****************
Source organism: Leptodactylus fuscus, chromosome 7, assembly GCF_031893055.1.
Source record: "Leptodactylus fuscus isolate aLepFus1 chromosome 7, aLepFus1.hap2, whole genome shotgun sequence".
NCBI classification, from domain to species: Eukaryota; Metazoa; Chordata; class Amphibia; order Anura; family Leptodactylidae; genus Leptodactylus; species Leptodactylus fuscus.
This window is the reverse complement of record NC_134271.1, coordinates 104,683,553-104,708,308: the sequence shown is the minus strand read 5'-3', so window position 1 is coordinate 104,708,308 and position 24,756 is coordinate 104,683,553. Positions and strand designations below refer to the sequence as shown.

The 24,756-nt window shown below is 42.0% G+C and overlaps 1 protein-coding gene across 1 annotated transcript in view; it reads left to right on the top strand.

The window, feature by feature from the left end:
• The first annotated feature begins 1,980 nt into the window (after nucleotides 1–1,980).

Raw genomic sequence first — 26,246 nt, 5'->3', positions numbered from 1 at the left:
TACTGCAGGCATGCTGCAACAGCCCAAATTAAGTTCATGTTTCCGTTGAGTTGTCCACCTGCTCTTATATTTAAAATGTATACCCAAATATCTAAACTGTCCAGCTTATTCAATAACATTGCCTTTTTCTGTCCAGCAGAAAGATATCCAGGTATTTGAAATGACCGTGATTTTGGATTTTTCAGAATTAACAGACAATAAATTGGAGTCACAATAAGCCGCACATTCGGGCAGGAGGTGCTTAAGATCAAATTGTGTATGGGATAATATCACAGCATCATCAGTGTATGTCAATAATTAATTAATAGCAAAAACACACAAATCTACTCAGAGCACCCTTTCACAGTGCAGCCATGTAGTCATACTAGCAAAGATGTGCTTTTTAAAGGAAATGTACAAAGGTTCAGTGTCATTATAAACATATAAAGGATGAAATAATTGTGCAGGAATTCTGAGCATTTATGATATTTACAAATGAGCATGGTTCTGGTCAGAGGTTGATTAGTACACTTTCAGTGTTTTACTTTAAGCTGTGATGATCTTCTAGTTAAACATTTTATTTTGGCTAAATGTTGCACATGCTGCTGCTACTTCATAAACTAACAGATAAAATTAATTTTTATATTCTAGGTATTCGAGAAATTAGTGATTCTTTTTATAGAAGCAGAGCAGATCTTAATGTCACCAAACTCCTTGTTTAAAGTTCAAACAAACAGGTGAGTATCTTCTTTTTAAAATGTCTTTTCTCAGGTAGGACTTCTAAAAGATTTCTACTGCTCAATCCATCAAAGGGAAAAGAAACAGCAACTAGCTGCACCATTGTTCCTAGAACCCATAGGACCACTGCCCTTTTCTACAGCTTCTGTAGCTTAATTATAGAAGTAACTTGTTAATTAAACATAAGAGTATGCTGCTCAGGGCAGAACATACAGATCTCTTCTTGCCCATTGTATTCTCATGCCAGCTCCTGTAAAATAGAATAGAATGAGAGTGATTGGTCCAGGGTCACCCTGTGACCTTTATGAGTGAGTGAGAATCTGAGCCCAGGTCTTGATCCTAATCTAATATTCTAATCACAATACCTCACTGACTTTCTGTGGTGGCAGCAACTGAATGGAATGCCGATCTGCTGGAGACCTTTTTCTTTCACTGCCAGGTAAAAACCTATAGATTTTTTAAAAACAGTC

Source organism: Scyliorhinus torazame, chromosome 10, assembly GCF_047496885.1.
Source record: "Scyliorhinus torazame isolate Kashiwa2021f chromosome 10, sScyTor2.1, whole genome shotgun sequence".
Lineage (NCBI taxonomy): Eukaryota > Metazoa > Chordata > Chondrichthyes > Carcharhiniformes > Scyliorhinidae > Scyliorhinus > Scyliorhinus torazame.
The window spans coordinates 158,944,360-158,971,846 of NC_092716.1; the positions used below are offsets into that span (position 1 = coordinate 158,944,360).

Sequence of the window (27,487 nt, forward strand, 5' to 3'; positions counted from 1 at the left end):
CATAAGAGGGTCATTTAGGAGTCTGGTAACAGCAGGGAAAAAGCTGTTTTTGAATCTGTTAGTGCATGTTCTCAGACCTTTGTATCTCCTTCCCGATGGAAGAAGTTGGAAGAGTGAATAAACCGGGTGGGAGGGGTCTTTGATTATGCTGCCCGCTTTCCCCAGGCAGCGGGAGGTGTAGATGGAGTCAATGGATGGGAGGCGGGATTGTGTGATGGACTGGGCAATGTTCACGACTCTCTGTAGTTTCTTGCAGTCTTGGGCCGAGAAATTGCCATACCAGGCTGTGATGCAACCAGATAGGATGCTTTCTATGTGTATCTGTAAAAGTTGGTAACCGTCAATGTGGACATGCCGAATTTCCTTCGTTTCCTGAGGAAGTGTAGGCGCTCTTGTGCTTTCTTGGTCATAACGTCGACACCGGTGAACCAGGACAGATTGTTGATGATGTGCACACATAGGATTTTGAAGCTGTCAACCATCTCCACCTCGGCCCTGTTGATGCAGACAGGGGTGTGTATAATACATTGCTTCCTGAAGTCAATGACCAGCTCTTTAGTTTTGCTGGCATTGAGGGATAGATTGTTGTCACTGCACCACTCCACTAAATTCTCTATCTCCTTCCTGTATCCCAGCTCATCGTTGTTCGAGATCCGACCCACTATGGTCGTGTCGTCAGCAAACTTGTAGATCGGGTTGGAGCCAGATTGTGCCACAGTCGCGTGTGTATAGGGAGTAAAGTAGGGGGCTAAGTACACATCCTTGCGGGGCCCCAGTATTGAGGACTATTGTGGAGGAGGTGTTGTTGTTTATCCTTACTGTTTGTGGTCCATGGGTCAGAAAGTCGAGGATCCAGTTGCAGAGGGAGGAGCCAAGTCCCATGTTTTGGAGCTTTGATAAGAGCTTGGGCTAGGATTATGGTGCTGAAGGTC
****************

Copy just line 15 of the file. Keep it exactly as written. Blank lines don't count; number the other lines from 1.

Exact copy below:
CATAAGAGGGTCATTTAGGAGTCTGGTAACAGCAGGGAAAAAGCTGTTTTTGAATCTGTTAGTGCATGTTCTCAGACCTTTGTATCTCCTTCCCGATGGAAGAAGTTGGAAGAGTGAATAAACCGGGTGGGAGGGGTCTTTGATTATGCTGCCCGCTTTCCCCAGGCAGCGGGAGGTGTAGATGGAGTCAATGGATGGGAGGCGGGATTGTGTGATGGACTGGGCAATGTTCACGACTCTCTGTAGTTTCTTGCAGTCTTGGGCCGAGAAATTGCCATACCAGGCTGTGATGCAACCAGATAGGATGCTTTCTATGTGTATCTGTAAAAGTTGGTAACCGTCAATGTGGACATGCCGAATTTCCTTCGTTTCCTGAGGAAGTGTAGGCGCTCTTGTGCTTTCTTGGTCATAACGTCGACACCGGTGAACCAGGACAGATTGTTGATGATGTGCACACATAGGATTTTGAAGCTGTCAACCATCTCCACCTCGGCCCTGTTGATGCAGACAGGGGTGTGTATAATACATTGCTTCCTGAAGTCAATGACCAGCTCTTTAGTTTTGCTGGCATTGAGGGATAGATTGTTGTCACTGCACCACTCCACTAAATTCTCTATCTCCTTCCTGTATCCCAGCTCATCGTTGTTCGAGATCCGACCCACTATGGTCGTGTCGTCAGCAAACTTGTAGATCGGGTTGGAGCCAGATTGTGCCACAGTCGCGTGTGTATAGGGAGTAAAGTAGGGGGCTAAGTACACATCCTTGCGGGGCCCCAGTATTGAGGACTATTGTGGAGGAGGTGTTGTTGTTTATCCTTACTGTTTGTGGTCCATGGGTCAGAAAGTCGAGGATCCAGTTGCAGAGGGAGGAGCCAAGTCCCATGTTTTGGAGCTTTGATAAGAGCTTGGGCTAGGATTATGGTGCTGAAGGTC